The reach of military justice is extensive; it stops at neither serviceman nor service offences.  The military Court Martial has jurisdiction over service personnel and reservists alike for both service and civilian offences.  It also has jurisdiction over civilians that are subject to service law under the terms of their employment contract and those who fall under military jurisdiction by virtue of their presence on a military base, or their connection with military personnel.

The Forces retain a right to discipline regular serviceman for service offences; that is what one would expect.  Every fighting force throughout history has made use of a distinct system of discipline with offences that do not apply to civilians, however, the military Court Martial has jurisdiction over both service and civilian offences.  Despite this, the civilian courts do have the primary claim to jurisdiction over civilian offences.  Before the Armed Forces Act 2006 it was obligatory for defendants to be tried in the civilian justice system for homicide and serious sexual offences.  It was also common for the civilian courts to assume jurisdiction for other serious offences unless they were committed on military property and only involved serviceman.  This prohibition was removed in 2006 and now the Court Martial can try serious criminal offences wherever they are committed.

Despite this, it remains common for service personnel to be tried by the civilian courts in circumstances where it might serve the public interest better for them to be dealt with by the Court Martial; service courts have sentencing options that allow for a period of detention followed by a return to service whereas civilian courts do not.  Some offences are not compatible with continued service but many others are not fatal to a career in the Forces.  The practice of trying them in the civilian courts means that soldiers wishing to return to soldiering are lost to the Army.

Regulars are not the only ones affected.  Reservists in their various forms are also caught by military justice.  Reservists are broken down into two groups.  Firstly, the ‘volunteer reserve forces’, namely the Royal Navy Reserve, the Royal Marines Reserve, the Territorial Army and the Royal Auxiliary Reserve and the Royal Air Force Reserve.  These are former regular personnel who have a call-out liability arising from their regular service.  Members of the reserve forces become subject to Service law when they are carrying out the following activities:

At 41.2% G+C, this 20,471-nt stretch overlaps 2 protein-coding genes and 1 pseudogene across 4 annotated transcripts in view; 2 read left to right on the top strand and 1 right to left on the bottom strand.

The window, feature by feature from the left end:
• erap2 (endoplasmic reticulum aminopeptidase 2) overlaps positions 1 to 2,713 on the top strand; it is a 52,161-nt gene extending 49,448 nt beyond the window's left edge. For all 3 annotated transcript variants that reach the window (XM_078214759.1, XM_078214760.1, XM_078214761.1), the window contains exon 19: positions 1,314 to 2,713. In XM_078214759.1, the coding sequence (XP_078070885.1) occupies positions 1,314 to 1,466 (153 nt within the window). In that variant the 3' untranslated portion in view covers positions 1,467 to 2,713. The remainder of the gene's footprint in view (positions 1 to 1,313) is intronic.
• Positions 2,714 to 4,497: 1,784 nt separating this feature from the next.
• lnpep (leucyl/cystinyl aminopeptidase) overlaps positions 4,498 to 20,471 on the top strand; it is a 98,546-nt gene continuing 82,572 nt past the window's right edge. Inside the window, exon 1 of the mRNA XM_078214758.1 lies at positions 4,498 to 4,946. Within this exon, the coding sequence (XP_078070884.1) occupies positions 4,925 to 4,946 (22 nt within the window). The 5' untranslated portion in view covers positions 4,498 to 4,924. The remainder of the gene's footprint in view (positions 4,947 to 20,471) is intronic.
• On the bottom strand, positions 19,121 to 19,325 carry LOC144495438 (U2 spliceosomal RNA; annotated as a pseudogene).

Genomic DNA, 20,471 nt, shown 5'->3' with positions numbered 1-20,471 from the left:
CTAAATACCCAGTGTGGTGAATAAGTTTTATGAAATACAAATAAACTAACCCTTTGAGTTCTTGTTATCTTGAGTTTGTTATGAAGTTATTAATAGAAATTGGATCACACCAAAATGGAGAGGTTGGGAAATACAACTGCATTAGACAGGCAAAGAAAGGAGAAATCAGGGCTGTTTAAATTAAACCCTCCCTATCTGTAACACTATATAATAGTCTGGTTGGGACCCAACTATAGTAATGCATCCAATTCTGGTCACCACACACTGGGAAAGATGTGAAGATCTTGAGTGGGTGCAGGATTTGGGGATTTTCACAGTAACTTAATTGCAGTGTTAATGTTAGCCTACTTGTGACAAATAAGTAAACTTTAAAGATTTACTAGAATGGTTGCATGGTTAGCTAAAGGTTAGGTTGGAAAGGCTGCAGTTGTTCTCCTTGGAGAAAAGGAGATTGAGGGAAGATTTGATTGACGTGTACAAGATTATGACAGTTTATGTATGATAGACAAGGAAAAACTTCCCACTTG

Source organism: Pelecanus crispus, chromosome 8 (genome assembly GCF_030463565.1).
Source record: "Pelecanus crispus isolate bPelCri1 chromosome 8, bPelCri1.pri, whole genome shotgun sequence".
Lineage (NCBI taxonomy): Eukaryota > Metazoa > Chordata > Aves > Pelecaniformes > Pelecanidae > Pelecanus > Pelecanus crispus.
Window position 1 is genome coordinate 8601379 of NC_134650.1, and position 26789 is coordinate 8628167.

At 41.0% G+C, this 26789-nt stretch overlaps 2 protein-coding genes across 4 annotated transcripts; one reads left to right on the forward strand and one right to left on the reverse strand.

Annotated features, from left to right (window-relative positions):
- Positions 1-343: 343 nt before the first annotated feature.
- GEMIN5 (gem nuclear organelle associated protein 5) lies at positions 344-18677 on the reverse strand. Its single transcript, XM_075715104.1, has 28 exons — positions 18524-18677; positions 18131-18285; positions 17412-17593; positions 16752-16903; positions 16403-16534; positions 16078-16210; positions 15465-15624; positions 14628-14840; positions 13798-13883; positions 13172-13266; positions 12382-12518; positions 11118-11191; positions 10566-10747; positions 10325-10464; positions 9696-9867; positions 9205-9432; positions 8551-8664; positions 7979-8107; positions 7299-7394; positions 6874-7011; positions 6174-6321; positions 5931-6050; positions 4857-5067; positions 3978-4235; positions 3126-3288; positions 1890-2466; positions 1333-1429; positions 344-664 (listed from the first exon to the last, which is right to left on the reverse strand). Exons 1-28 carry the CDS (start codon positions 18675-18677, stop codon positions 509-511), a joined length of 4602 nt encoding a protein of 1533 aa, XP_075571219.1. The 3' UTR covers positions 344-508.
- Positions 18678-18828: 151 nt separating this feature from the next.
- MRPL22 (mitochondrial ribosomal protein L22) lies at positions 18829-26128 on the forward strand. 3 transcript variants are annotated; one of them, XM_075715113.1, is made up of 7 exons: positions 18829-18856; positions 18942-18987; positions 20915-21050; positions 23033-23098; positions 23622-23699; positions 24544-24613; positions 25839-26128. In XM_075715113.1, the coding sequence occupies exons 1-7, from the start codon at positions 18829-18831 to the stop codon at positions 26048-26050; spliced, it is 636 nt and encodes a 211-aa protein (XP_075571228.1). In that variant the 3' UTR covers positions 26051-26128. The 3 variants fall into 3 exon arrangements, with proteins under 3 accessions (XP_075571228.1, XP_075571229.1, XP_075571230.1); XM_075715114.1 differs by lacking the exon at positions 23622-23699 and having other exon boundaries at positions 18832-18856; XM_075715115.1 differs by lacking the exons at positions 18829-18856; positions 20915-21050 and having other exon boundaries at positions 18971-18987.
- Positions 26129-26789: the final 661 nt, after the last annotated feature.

a]         during permanent Service on call-out


b]         during home service defence service on call-out


c]         when engaged in a full-time Service commitment


d]         when undertaking any duty or training


e]         when serving on the permanent staff of a reserve force


A reservist undertaking any of these services will be subject to service law during the whole period of that service whether they are travelling, working, resting or off duty.  The only exception is d] above where such a person will be subject to Service law while they are with their reserve force only.  In addition, members of the reserve force may be tried for certain offences under Part X of the Reserve Forces Act 1996 even when they are not subject to Service law.

Some civilians are also subject to service jurisdiction.  The case of Marin v UK [2006] ECHR 40426/98, concerned the seventeen year old son of a corporal serving in Germany.  He was charged with the murder of a German national who had been employed by the British Army.  The German authorities waived jurisdiction and Corporal Martin was posted back to the UK and left the Army in 1994.  Despite the fact that his father had returned to the UK and was no longer serving, the Attorney General consented to Martin being tried by Court Martial and was he convicted of murder.  He appealed that conviction to the Court-Martial Appeal Court and Lord Bingham commented that


‘It would in our view have been preferable if this young appellant, whose subjection to    military law was purely vicarious and involuntary, had been tried here with all the procedural safeguards which procedure in the ordinary courts afford.  We cannot, however,     stigmatise these proceedings as abuse’.


Jurisdiction is not confined to civilian dependents.  Those who work in some capacity in connection with the Services, for example in the NAAFI, are also captured.  Any civilian who visits a person stationed overseas who is subject to Service law or discipline is also automatically subject to the jurisdiction.  Civilians can be dealt with summarily by a Service Civilian Court.  They do have the right to elect to be tried in the Court Martial if the offence is serious enough.

Despite the observations of the Court in Marin, there is no right for either civilians subject to military justice, or service personnel to elect trial before the civilian courts.  There is therefore an inherent disadvantage to those who fall within the military jurisdiction.

Jo Morris and Fiona McAddy.